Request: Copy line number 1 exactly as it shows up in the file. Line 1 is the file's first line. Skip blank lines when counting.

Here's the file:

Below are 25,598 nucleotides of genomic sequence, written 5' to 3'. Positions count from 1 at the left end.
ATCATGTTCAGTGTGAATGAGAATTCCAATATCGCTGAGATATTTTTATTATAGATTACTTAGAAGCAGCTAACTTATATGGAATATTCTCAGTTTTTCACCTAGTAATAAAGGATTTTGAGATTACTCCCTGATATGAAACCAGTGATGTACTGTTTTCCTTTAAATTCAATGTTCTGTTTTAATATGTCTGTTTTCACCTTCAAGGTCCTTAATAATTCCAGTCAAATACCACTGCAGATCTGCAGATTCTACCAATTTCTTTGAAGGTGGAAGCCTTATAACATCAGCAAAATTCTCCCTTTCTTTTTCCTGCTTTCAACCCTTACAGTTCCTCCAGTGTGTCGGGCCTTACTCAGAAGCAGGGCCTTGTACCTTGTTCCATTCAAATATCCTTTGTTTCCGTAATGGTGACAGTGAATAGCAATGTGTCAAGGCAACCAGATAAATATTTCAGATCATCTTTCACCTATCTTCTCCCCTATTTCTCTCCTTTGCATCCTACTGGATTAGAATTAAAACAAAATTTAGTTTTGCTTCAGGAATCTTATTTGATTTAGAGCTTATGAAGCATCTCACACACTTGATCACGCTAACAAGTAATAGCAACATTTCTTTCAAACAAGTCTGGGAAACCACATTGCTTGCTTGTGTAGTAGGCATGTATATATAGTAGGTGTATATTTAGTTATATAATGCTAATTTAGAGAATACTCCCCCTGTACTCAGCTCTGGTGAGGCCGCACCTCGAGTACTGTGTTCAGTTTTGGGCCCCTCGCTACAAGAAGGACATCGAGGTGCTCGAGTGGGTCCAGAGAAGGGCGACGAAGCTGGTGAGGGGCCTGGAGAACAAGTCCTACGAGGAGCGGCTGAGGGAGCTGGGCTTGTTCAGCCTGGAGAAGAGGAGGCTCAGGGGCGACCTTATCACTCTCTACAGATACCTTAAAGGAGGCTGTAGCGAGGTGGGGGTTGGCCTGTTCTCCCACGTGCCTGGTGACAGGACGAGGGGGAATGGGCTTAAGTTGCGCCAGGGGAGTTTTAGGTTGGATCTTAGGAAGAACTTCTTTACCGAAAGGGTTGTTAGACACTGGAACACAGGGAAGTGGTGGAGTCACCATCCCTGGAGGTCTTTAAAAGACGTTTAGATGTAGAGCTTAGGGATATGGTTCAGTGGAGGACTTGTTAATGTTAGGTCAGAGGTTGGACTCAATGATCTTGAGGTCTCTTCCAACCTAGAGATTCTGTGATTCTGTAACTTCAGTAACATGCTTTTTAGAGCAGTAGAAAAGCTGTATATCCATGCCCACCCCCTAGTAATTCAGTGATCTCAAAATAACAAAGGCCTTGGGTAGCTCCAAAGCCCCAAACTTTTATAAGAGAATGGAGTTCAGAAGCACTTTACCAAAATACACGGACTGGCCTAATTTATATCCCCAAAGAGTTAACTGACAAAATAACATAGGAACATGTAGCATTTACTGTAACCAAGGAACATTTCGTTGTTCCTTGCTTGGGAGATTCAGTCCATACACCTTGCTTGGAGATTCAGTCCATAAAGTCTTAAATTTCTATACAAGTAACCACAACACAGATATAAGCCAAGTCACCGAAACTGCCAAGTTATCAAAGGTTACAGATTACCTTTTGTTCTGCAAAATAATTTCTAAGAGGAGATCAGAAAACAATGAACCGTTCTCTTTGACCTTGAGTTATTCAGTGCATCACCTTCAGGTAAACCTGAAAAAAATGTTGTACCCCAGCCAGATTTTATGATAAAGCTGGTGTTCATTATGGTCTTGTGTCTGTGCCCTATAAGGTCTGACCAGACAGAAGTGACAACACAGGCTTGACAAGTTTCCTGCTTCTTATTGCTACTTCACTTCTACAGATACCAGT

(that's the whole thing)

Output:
Below are 25,598 nucleotides of genomic sequence, written 5' to 3'. Positions count from 1 at the left end.